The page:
Last week, The New Humanitarian published two reports that revealed widespread corruption and abuse in the aid sector in the Democratic Republic of Congo – one of the world’s longest-running humanitarian crises.
In the first story, we showed how fraudsters had been siphoning off money – aid officials think millions – meant from Congo’s most vulnerable in a multi-layered scam that may have gone undetected for over a decade.
In the second, we published the findings of a leaked report – commissioned in the wake of the scam – that looked at everything from corruption in the Ebola response to how women and girls are subjected to abuse by aid workers. The contents were damning.
Both stories triggered debate: some readers were shocked at the scale of fraud and called for change; others noted that similar issues affect humanitarian organisations around the world; a handful suggested lost aid should be par for the course in a place like Congo.
Many readers were saddened by the findings of the investigation, which also revealed major problems with the systems aid groups use to root out corruption and abuse.
This is so sad.— Rachel Scott (@RachelJ_Scott) June 12, 2020
RRM/P was my baby. It was
-holistic response to IDPs+shocks
-localisation + participation: a response system built on alerts from affected people to locally staffed civil defense system
Ruined by corruption.@newhumanitarianhttps://t.co/TtGqpHRxNo
This (and related article from yesterday) are truly horrifying and necessary reads for anyone working in or researching the humanitarian sector. The problems identified in Congo are particularly egregious but by no means unique (see Oxfam Haiti scandal from a couple years ago). https://t.co/03ea75w1nV— Reva Dhingra (@Reva__D) June 12, 2020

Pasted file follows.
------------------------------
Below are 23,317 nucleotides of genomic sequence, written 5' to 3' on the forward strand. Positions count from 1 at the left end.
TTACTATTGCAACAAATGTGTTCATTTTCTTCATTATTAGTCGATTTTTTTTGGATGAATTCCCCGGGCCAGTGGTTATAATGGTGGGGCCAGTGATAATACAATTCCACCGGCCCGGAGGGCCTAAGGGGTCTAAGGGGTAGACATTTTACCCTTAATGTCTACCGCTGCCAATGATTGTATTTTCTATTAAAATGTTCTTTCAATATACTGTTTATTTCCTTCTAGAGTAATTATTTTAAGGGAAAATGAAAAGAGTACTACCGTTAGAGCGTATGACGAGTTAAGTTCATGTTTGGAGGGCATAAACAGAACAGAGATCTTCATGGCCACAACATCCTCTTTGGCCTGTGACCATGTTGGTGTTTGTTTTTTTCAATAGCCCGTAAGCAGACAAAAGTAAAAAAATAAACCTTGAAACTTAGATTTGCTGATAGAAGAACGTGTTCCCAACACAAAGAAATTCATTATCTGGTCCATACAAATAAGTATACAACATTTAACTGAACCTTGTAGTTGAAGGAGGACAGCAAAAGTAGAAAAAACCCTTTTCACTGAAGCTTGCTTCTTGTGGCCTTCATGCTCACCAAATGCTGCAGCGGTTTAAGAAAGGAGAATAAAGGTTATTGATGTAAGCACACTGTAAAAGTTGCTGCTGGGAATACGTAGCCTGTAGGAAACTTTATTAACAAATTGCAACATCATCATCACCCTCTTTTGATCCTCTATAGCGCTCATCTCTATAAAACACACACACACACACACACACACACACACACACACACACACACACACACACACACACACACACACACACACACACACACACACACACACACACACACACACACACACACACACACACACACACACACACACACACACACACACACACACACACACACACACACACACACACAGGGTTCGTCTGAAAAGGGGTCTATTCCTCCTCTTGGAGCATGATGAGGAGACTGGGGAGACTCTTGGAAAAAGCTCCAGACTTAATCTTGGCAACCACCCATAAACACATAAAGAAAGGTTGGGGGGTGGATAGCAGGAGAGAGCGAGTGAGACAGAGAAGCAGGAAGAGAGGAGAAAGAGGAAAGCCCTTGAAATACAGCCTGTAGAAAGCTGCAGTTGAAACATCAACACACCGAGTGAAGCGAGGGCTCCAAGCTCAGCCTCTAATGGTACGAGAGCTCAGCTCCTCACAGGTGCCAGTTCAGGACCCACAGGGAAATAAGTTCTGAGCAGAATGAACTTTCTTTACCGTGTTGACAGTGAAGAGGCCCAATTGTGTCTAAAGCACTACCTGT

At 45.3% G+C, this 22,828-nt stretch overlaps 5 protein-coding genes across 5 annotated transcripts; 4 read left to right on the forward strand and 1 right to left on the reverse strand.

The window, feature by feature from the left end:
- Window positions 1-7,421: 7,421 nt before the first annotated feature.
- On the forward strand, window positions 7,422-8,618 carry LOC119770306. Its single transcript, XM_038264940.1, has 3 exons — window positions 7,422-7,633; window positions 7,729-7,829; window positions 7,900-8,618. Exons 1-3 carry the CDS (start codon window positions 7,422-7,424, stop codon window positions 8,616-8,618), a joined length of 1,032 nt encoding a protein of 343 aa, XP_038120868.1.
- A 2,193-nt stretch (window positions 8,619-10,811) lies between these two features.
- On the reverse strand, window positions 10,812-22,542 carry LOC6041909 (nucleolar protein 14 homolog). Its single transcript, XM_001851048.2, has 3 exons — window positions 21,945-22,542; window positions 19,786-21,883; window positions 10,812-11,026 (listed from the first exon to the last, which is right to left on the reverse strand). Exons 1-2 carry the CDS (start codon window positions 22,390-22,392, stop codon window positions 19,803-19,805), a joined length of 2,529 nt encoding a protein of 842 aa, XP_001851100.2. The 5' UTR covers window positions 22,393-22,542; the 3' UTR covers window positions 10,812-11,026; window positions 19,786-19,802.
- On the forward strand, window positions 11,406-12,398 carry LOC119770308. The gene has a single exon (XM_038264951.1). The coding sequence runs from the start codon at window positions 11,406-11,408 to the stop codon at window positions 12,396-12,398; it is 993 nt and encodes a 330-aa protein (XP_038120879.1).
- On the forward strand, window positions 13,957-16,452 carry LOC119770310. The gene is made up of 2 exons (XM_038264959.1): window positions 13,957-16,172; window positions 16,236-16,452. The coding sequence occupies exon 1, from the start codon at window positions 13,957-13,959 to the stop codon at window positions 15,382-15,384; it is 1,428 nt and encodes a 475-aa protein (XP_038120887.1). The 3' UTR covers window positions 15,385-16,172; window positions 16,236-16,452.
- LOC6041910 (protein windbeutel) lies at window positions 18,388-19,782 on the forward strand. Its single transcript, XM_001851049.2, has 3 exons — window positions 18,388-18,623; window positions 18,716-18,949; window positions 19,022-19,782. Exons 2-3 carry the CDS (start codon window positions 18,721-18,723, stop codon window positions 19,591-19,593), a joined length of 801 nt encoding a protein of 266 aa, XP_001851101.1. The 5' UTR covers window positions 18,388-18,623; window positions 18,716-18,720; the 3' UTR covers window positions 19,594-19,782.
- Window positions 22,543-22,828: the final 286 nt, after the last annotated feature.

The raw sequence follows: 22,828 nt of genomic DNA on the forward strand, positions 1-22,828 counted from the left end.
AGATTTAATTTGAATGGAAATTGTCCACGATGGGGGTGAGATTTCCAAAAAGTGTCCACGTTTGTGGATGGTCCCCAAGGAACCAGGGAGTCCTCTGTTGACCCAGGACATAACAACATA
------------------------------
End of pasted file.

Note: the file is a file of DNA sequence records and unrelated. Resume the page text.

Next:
Shocking? Yes. Surprising? No. Corruption involving contracts btw internat aid gps & nat NGOs is “egregious [...] kickbacks can amount to more than 10% of a contract value. Workers at UN agencies are most cited for being associated with the practice.” #DRC https://t.co/0OMODEHuUi— Thomas Fessy (@thfessy) June 12, 2020
Calls to action
Other readers channeled their responses into calls for change, providing examples of how they think the aid industry could move forward.
Brilliant sobering report by @PKLeinfeld. Kudos to Mercy Corps for transparency in sharing details of the extensive fraud. Way forward not at all clear. And the majority suffers. EXCLUSIVE: Congo aid scam triggers sector-wide alarm: https://t.co/ZNfJpHoGJ5 (@newhumanitarian)— Joel Charny (@CharnyJ) June 12, 2020
Congo aid scam triggers sector-wide alarm: https://t.co/ZcoYyjd2s3 @newhumanitarian My 2 cents: Hold perps accountable & stop them from engaging with #aidsector again; give reparations to honest IDPs & have local women lead effort for #livelihoods + prevention of #sexabuse #PSEA— Inclusion Rider (@TinaTinde) June 12, 2020
excellent work by @PKleinfeld on fraud in the aid community in Eastern Congo. And respect to @mercycorps for investigating this so thoroughly and laying it out - NGOs need to be transparent about this kind of problem. Others should do the same. https://t.co/10iamyMw0u— Katharine Houreld (@khoureld) June 11, 2020
This is a sobering report & there will be a lot to reflect on here - e.g. why current safeguarding and acct mechanisms have failed so badly. But it's also important to diagnose this properly. The way the review is described here makes me wonder if this will happen (1/3) https://t.co/ee2sLfeuan— Alice Obrecht (@AliceObrecht) June 12, 2020